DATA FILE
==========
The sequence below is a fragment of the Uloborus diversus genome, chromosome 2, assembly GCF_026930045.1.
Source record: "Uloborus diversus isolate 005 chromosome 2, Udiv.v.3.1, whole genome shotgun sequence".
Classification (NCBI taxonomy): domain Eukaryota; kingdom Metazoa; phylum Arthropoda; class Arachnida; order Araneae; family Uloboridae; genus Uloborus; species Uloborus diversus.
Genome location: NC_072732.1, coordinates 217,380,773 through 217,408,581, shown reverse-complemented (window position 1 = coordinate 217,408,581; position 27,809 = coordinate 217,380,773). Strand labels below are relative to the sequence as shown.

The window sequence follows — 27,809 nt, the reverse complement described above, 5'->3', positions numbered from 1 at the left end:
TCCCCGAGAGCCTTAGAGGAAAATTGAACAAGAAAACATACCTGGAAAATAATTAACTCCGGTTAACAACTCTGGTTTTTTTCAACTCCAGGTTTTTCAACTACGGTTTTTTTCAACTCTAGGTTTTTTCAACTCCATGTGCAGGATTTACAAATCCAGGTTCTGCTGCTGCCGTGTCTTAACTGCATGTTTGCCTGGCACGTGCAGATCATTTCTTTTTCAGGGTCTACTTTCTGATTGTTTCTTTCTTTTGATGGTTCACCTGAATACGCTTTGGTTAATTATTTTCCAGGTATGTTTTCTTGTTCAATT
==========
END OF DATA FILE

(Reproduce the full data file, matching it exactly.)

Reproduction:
The sequence below is a fragment of the Uloborus diversus genome, chromosome 2, assembly GCF_026930045.1.
Source record: "Uloborus diversus isolate 005 chromosome 2, Udiv.v.3.1, whole genome shotgun sequence".
Classification (NCBI taxonomy): domain Eukaryota; kingdom Metazoa; phylum Arthropoda; class Arachnida; order Araneae; family Uloboridae; genus Uloborus; species Uloborus diversus.
Genome location: NC_072732.1, coordinates 217,380,773 through 217,408,581, shown reverse-complemented (window position 1 = coordinate 217,408,581; position 27,809 = coordinate 217,380,773). Strand labels below are relative to the sequence as shown.

The window sequence follows — 27,809 nt, the reverse complement described above, 5'->3', positions numbered from 1 at the left end:
TCCCCGAGAGCCTTAGAGGAAAATTGAACAAGAAAACATACCTGGAAAATAATTAACTCCGGTTAACAACTCTGGTTTTTTTCAACTCCAGGTTTTTCAACTACGGTTTTTTTCAACTCTAGGTTTTTTCAACTCCATGTGCAGGATTTACAAATCCAGGTTCTGCTGCTGCCGTGTCTTAACTGCATGTTTGCCTGGCACGTGCAGATCATTTCTTTTTCAGGGTCTACTTTCTGATTGTTTCTTTCTTTTGATGGTTCACCTGAATACGCTTTGGTTAATTATTTTCCAGGTATGTTTTCTTGTTCAATT